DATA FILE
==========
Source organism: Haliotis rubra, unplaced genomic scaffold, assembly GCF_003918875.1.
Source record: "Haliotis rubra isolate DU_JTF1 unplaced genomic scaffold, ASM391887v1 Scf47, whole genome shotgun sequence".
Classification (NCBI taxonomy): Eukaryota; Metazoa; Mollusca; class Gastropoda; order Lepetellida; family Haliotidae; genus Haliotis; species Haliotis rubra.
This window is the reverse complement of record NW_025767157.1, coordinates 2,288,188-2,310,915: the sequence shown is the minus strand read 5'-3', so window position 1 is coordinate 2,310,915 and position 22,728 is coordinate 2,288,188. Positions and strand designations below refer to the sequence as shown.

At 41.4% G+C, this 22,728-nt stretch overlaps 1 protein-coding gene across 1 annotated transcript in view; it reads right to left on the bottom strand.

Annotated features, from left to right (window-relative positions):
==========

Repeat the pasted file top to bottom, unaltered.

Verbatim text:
Source organism: Haliotis rubra, unplaced genomic scaffold, assembly GCF_003918875.1.
Source record: "Haliotis rubra isolate DU_JTF1 unplaced genomic scaffold, ASM391887v1 Scf47, whole genome shotgun sequence".
Classification (NCBI taxonomy): Eukaryota; Metazoa; Mollusca; class Gastropoda; order Lepetellida; family Haliotidae; genus Haliotis; species Haliotis rubra.
This window is the reverse complement of record NW_025767157.1, coordinates 2,288,188-2,310,915: the sequence shown is the minus strand read 5'-3', so window position 1 is coordinate 2,310,915 and position 22,728 is coordinate 2,288,188. Positions and strand designations below refer to the sequence as shown.

At 41.4% G+C, this 22,728-nt stretch overlaps 1 protein-coding gene across 1 annotated transcript in view; it reads right to left on the bottom strand.

Annotated features, from left to right (window-relative positions):